Wells-Gardner Co. (National Design)† -† RAO-3
Photo Courtesy of Western Historic Radio Museum
Henry Rogers W7HTR and Sharon Rogers KK7EI |

My first real short wave receiver was an old navy surplus National that weighed about 60 pounds. I saved every nickel and dime I could get my hands on and paid $35.00. That was a lot of money then.


By this time the radio bug had bitten hard. My friend Al tried to help me with the code but I liked listening to my heroes on 75 meters and it was more fun listening to them than all the racket that CW made. I was getting older then about 13 and my interest waned from ham radio to girls. I eventually quit going to my friend's house and ham radio had to take a back seat until some 17 years later.

Just how and when I don't remember my Elmer came into my life. He was the most patient and understanding man I had the pleasure of knowing. Mr. Jack Shelton W5IQM (SK).

By this time I was 26 years old, married, and serious about getting my ticket. My Elmer guided me and helped me with the theory and code (which I had a terrible time with). After about 2 months of hard study, he gave me the Novice test after six weeks I received the cherished letter from the FCC with WN5TCZ printed on the license.


After a year of CW on the Novice bands, I found myself off the air and no "N" dropped from my call. About a month before my novice license expired I went to New Orleans to try and take the General test. No one back then could give tests but the FCC engineer, and we had to go to New Orleans to take the test. It is about 80 miles from Baton Rouge, La.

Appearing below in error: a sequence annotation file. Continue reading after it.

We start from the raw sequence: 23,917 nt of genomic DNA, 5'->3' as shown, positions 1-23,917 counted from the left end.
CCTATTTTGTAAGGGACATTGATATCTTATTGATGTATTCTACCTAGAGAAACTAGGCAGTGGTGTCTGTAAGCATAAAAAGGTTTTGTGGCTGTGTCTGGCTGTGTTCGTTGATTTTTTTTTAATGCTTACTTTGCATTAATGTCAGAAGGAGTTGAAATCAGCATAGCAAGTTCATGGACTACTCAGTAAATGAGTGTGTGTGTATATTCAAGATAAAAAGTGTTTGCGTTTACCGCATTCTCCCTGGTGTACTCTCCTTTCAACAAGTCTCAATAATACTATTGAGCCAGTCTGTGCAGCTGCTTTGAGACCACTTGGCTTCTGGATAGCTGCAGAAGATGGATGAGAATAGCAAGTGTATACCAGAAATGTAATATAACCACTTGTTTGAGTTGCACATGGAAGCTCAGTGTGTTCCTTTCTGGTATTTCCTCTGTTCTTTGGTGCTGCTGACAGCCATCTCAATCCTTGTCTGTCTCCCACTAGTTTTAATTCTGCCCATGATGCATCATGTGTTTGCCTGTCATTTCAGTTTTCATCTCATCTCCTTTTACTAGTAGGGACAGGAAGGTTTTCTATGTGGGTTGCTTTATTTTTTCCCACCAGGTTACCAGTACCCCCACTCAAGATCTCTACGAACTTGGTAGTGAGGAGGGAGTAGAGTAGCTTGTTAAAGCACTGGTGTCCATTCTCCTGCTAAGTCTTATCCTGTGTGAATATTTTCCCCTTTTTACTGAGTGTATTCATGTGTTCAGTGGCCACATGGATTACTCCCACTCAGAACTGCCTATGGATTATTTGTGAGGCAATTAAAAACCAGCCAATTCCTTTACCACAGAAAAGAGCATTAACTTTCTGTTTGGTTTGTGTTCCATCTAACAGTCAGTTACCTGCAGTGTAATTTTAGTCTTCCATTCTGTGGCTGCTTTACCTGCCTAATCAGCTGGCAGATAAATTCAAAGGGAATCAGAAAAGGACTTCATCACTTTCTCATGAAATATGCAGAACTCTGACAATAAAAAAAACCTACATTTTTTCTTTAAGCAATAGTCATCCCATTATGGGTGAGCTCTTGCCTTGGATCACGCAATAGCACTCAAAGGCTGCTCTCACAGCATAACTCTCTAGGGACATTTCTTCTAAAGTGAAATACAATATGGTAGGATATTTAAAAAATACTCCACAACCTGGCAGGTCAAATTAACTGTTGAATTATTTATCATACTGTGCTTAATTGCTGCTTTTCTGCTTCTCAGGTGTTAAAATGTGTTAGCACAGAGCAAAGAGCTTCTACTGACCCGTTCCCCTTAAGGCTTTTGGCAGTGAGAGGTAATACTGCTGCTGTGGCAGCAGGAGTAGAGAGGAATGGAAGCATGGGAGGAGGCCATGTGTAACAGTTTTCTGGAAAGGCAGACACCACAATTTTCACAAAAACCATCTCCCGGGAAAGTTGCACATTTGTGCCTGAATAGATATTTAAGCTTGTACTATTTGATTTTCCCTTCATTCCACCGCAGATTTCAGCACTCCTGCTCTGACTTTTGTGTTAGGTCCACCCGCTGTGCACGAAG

I walked in to the FCC office to take the general test and there it was - "THE DREADED BLACK CODE MACHINE".

I took the general test, passed the written, but failed the code part. However on this first try I got my Technicians license, 5 wpm and came back feeling good and bad at the same time. There was not much you could back then with a technician's license, if you were not a VHF or UHF person. So it was back to the Old Instructograph machine and the records.


My second trip to the FCC ended in utter chaos. I got lost in New Orleans, and if your not there at 8 AM sharp you miss the code test and they usually won't give it again. Not knowing this (old dummy here) bounced into the room and the examining engineer asked what I wanted. I replied cheerfully I want to take the general code and theory test.